Even though we have come this far as a Passionist Family, and I support the proposal to engage lay Passionists properly and rightfully in the decision-making and leading of the life and mission of Holy Cross Province, I also have the sentiments that many of my vowed Passionist brothers have.
 

I think we should come together for further dialogue
if we intend to walk together and move forward with this proposal.



In other words, I think that we should come together for further dialogue if we intend to walk together and move forward with this proposal, precisely because community life and ministry have multiple layers and dimensions that, if they are not properly, rightfully, and respectfully addressed as “the elephant in the room,” they will keep blocking our missionary vision and making its fulfillment process of synodality tougher. If we want to push forward this leadership proposal in a spirit of synodality, of mutuality and co-responsibility, then we need to hear as many of the voices, if not all of them, and invite all lay and vowed Passionists who will willingly engage in this dialogue process.
Transformative Communities: God's Co-creative Pioneers
By Mark Clarke, Community Works, Inc.
 

God created the world in seven days, so goes the Genesis story in the Judeo-Christian tradition. Every culture and religion also has a unique creation story that describes who they are and delineates their shared history. As Diana Butler Bass notes above, Edwina Gateley, theologian, writer, and founder of Genesis House, speaks to the enormity of our current issues and calls for each of us to participate in co-creation by sharing our talents and energy. We need to have the spiritual discipline called for in One Corinthians 12:4 in the New American Bible: “There are different kinds of spiritual gifts but the same Lord; there are different workings, but the same God who produces all of them in everyone.” This passage affirms the fruits of embracing diversity as a collective stance. These gifts allow society to find shared solutions in periods of significant upheaval.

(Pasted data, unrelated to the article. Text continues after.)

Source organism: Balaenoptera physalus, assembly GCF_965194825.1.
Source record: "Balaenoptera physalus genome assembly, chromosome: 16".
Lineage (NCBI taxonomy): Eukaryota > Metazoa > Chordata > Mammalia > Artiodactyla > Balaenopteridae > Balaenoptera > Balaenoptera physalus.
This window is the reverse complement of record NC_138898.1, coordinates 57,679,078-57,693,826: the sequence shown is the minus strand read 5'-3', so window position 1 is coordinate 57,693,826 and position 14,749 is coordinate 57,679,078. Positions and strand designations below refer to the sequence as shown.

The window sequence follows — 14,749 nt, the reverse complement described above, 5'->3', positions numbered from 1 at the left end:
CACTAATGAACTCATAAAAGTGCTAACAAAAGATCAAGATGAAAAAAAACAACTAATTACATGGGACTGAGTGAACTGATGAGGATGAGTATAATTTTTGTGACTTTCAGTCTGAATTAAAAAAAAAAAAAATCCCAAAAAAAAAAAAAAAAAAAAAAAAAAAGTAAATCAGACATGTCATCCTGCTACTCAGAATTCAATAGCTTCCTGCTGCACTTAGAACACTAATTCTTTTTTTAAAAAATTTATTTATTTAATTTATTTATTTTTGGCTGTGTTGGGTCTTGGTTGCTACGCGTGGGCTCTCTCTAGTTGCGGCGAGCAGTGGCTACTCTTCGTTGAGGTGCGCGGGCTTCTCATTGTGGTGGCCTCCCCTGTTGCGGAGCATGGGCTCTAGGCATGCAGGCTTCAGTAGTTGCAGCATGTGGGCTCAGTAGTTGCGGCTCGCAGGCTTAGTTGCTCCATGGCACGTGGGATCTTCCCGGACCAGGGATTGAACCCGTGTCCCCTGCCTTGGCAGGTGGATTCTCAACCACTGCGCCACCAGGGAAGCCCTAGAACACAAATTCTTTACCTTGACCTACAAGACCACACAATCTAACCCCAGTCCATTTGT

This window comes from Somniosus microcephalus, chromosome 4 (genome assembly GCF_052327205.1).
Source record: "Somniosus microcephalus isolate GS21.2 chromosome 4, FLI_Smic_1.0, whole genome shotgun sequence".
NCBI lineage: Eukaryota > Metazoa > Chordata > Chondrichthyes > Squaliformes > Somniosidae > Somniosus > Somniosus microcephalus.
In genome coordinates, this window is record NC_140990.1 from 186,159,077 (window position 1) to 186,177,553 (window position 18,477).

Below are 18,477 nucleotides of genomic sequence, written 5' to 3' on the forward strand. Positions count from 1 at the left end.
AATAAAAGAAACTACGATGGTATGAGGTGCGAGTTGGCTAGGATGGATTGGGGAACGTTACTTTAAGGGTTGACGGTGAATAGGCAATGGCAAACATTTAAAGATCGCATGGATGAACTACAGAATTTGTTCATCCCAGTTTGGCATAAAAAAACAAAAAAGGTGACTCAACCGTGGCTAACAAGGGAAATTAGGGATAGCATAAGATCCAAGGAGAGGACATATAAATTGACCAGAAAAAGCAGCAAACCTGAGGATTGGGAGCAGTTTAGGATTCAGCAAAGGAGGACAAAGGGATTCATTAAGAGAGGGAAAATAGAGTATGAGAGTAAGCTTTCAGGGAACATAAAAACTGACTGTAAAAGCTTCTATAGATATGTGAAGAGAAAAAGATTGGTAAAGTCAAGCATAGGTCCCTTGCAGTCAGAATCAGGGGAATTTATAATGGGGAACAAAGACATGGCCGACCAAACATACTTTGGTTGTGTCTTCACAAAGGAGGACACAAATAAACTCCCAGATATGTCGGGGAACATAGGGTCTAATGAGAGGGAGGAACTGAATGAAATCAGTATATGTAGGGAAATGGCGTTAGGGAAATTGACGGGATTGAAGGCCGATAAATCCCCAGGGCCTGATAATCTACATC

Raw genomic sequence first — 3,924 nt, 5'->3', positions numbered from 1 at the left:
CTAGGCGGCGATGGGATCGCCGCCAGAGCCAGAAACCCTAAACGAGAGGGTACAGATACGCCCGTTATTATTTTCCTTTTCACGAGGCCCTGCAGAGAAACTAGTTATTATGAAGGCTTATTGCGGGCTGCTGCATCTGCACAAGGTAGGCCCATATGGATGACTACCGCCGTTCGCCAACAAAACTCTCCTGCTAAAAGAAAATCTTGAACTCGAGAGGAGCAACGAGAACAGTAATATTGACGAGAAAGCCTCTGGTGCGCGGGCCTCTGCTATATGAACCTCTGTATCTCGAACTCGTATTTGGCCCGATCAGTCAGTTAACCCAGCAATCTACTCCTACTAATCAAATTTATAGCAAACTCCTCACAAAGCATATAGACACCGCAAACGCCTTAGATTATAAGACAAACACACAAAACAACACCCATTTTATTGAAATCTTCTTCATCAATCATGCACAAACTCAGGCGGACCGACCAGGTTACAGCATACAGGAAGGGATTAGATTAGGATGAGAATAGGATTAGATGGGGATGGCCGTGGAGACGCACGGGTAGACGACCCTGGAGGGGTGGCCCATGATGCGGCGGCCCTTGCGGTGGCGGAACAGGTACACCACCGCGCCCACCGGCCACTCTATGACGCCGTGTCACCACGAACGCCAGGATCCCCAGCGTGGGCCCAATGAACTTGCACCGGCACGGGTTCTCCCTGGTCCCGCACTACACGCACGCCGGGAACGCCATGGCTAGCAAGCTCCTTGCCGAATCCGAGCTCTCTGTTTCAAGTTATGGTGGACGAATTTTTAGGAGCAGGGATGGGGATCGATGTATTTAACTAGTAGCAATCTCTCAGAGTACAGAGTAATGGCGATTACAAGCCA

We now know that creation is evolving, and co-creation is ongoing and that God never stops. In our day, Transformative Communities join God as co-creators. How do they do this? As applied to religious communities, organizational systems theory helps us understand how each Transformative Community can be an effective co-creator with God.

Transformative Communities participate in creation in three formative ways:
  • By embracing the diverse mosaic of God’s creative process;
  • By practicing contemplative action that incessantly pursues their social commitment to justice;
  • By establishing an effective ecosystem of relationships to create answers for complex issues.
These three disciplines are spiritual practices. They are rooted in reverence for all creation through social justice and dynamic engagement in interconnected life. These practices are used by intentional communities to establish a collaborative approach to pioneering societal change for the common good.

The past two decades have jolted our world into exploring new questions. Various global issues like environmental catastrophes, racial tension, economic crises, and immigration have opened our collective eyes to society's hidden pain. Our souls are experiencing profound grief, asking emerging questions, and searching for quick yet fleeting solutions. The current pandemic has catalyzed issues long repressed. Racial tension, immigration bias, and economic inequality have volcanically erupted, creating widespread fear and anxiety.

These realities have created a sense of disorientation. Bruce Feiler in Life is in the Transition, illustrates this by quoting Margaret Atwood’s analogy:
 

When you're in the middle of a story, it isn't a story at all, but only a confusion;